MI5 wants secret court session over IRA informant’s lawsuit

Martin McGartlandBy JOSEPH FITSANAKIS | intelNews.org |
Britain’s domestic intelligence agency, MI5, has requested a secret court hearing to deliberate a lawsuit from a high-profile spy who infiltrated the Provisional Irish Republican Army, commonly known as IRA. The mole, Martin McGartland, of Belfast, Northern Ireland, was recruited by the Special Branch of the Royal Ulster Constabulary in the 1980s. The information he supplied to the security agencies over several years is widely credited with having saved the lives of at least 50 British police officers and soldiers. His autobiographical experiences formed the basis of the 2008 motion picture 50 Dead Men Walking, written and directed by Kari Skogland and starring Jim Sturgess as Martin and Ben Kingsley. McGartland’s cover was dramatically blown in 1991, when the IRA began suspecting that he might be an MI5 mole. After several hours of interrogation by the IRA’s Internal Security Unit, McGartland managed to escape his captors and throw himself out of a third-floor window. He survived serious injuries and was taken into hiding by MI5, living in a series of safe houses across Britain for nearly a decade. However, in 1999 the IRA caught up with him at an MI5 safe house in North Tyneside, in the northeast of England, where he was shot by an IRA hit team while walking to his car one morning and left for dead. McGartland is now suing MI5 and its institutional patron, the British Home Office, claiming that they failed to support him after he was shot by the IRA. In his lawsuit, McGartland claims that government funding he was receiving for treatment for post-traumatic stress disorder was withdrawn after he publicly criticized the British government’s counterterrorism policies. Read more of this post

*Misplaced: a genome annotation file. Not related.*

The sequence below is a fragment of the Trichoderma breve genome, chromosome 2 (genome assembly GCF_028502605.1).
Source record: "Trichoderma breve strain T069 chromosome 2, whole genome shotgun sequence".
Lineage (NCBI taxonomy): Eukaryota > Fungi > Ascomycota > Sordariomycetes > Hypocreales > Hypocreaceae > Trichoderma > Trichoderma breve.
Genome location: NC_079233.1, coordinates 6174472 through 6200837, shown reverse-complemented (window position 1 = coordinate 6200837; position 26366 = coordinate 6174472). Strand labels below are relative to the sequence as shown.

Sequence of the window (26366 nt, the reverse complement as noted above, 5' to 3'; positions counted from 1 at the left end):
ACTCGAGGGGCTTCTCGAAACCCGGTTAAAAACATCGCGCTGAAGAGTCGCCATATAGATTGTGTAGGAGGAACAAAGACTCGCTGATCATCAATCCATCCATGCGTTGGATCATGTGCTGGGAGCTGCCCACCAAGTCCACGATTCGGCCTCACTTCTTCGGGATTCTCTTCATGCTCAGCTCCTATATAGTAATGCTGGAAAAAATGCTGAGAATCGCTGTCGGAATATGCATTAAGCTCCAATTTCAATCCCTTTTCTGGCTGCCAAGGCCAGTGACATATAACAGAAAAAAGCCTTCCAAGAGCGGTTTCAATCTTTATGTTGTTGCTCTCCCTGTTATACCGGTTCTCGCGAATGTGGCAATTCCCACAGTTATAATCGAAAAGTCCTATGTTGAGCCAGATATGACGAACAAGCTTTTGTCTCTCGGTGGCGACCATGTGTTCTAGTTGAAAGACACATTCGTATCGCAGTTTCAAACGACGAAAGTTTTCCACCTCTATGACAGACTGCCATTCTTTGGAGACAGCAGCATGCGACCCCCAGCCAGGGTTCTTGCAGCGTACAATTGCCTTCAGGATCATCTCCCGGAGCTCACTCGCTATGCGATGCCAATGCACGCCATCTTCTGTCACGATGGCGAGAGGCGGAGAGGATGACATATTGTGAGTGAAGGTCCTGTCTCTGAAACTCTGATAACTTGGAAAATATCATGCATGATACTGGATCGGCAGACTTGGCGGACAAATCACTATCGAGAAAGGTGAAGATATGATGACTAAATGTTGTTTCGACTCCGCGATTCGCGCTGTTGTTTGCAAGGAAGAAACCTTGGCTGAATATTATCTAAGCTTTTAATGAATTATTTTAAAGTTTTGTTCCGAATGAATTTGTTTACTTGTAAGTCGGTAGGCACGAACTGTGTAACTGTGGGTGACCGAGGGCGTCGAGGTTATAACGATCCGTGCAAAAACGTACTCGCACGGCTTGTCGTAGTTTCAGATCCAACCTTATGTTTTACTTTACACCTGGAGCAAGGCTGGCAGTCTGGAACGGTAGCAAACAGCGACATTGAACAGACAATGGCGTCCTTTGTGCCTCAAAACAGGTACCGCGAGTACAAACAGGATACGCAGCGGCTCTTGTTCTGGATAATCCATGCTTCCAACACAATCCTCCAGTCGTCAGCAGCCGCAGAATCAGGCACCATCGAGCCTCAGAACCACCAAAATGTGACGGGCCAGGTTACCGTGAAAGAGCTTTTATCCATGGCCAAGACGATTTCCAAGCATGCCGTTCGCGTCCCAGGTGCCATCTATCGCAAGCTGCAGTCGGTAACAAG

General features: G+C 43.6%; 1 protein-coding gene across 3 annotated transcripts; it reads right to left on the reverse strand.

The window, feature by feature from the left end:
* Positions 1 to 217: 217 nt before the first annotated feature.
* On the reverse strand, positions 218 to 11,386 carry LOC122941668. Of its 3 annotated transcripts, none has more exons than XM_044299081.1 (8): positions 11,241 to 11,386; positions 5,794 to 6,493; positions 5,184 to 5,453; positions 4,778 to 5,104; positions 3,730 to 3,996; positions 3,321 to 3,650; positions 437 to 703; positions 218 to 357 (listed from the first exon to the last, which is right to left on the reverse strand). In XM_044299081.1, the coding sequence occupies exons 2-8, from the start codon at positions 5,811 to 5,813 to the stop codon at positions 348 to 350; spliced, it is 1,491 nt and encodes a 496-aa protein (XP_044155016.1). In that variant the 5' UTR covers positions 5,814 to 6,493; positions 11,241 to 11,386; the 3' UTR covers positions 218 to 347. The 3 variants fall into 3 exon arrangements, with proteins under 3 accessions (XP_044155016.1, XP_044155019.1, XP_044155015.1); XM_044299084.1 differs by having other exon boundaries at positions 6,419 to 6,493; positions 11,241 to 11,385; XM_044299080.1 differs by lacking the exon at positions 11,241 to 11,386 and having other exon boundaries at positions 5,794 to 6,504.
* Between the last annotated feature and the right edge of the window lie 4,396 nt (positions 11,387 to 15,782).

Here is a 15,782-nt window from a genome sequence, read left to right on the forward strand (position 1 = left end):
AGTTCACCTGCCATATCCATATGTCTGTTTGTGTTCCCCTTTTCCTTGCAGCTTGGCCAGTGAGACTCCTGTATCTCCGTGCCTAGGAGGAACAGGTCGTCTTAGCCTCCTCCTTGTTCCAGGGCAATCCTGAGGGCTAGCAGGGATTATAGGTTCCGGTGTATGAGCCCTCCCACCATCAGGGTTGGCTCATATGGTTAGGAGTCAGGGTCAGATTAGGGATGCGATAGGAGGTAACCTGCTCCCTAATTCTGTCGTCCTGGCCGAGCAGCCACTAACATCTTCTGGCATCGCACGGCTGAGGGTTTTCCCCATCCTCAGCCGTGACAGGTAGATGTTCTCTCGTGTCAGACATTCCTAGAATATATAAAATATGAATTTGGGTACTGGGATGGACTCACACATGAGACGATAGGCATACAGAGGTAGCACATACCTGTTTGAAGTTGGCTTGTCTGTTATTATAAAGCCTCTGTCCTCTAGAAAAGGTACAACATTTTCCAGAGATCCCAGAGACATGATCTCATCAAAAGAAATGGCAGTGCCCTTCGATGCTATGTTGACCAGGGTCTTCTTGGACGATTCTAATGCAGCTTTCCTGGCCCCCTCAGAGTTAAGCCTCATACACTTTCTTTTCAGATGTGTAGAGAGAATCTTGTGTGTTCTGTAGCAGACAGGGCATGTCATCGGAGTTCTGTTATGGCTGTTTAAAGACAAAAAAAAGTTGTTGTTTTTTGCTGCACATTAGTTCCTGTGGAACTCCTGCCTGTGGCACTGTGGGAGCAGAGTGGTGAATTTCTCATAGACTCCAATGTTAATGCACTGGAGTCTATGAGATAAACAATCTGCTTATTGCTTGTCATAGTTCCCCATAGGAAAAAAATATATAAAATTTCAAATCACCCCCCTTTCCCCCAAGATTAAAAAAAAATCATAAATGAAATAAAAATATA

News you may have missed #829

Raymond Allen DavisBy IAN ALLEN | intelNews.org |
Irish police responds to claims of IRA collusion. For nearly two years, the Smithwick Tribunal in Dublin, Ireland, has been hearing allegations that the Provisional Irish Republican Army had supporters inside the Garda Síochána, Irealand’s police force. This past week, the Garda’s Crime and Security Branch gave the Tribunal a 51-page response to the allegations. The tribunal said it “needed time to read the response” before holding another open session next week.
►►How CIA spy Raymond Davis helped turn Pakistan against the US. The New York Times‘ Mark Mazzetti has penned an excellent retrospective analysis of Raymond Allen Davis imbroglio. In 2011, the CIA contractor was arrested in Lahore for shooting dead two men who allegedly tried to rob him. Davis was only released after the US government offered monetary compensation to the families of the dead men. Mazzetti argues that the furor over the Davis incident threatened to shut down most CIA operations in Pakistan and derail the intelligence-gathering operation in Abbottabad.
►►New book explains CIA shift from spying to killing. Speaking of Mark Mazzetti, he has a new book out called The Way of the Knife: The CIA, a Secret Army, and a War at the Ends of the Earth. In it, he explores the post-9/11 transformation of the CIA from its original mission –spying– to a facilitator of targeted killings for the Pentagon. He told National Public Radio that “the CIA has become a machine for killing in many ways. The counterterrorism center has become […] the sort of beating heart of the agency that does man-hunting. And these question of ‘Should the CIA stay in the killing business?’ […] is something that is unresolved but is certainly being discussed”.